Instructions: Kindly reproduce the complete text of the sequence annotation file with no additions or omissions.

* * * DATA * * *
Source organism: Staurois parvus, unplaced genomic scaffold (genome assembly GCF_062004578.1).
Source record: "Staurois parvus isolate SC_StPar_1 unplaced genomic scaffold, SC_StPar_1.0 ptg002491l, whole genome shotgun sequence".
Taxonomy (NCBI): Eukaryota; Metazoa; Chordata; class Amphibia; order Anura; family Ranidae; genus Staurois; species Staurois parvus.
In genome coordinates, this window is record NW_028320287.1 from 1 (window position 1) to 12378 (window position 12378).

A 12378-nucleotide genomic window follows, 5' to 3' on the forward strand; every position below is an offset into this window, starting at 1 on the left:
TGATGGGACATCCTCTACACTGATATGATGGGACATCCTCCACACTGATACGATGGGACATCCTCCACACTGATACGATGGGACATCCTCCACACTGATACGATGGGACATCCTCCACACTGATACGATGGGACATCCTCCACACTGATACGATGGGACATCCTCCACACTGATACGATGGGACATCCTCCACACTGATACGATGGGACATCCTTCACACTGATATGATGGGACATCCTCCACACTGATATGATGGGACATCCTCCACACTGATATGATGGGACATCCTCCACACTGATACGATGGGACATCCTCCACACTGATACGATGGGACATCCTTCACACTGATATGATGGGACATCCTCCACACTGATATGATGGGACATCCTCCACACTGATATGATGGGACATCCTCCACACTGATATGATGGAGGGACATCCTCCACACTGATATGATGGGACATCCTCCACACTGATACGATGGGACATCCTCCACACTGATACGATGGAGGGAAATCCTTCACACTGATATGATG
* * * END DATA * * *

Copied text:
Source organism: Staurois parvus, unplaced genomic scaffold (genome assembly GCF_062004578.1).
Source record: "Staurois parvus isolate SC_StPar_1 unplaced genomic scaffold, SC_StPar_1.0 ptg002491l, whole genome shotgun sequence".
Taxonomy (NCBI): Eukaryota; Metazoa; Chordata; class Amphibia; order Anura; family Ranidae; genus Staurois; species Staurois parvus.
In genome coordinates, this window is record NW_028320287.1 from 1 (window position 1) to 12378 (window position 12378).

A 12378-nucleotide genomic window follows, 5' to 3' on the forward strand; every position below is an offset into this window, starting at 1 on the left:
TGATGGGACATCCTCTACACTGATATGATGGGACATCCTCCACACTGATACGATGGGACATCCTCCACACTGATACGATGGGACATCCTCCACACTGATACGATGGGACATCCTCCACACTGATACGATGGGACATCCTCCACACTGATACGATGGGACATCCTCCACACTGATACGATGGGACATCCTCCACACTGATACGATGGGACATCCTTCACACTGATATGATGGGACATCCTCCACACTGATATGATGGGACATCCTCCACACTGATATGATGGGACATCCTCCACACTGATACGATGGGACATCCTCCACACTGATACGATGGGACATCCTTCACACTGATATGATGGGACATCCTCCACACTGATATGATGGGACATCCTCCACACTGATATGATGGGACATCCTCCACACTGATATGATGGAGGGACATCCTCCACACTGATATGATGGGACATCCTCCACACTGATACGATGGGACATCCTCCACACTGATACGATGGAGGGAAATCCTTCACACTGATATGATG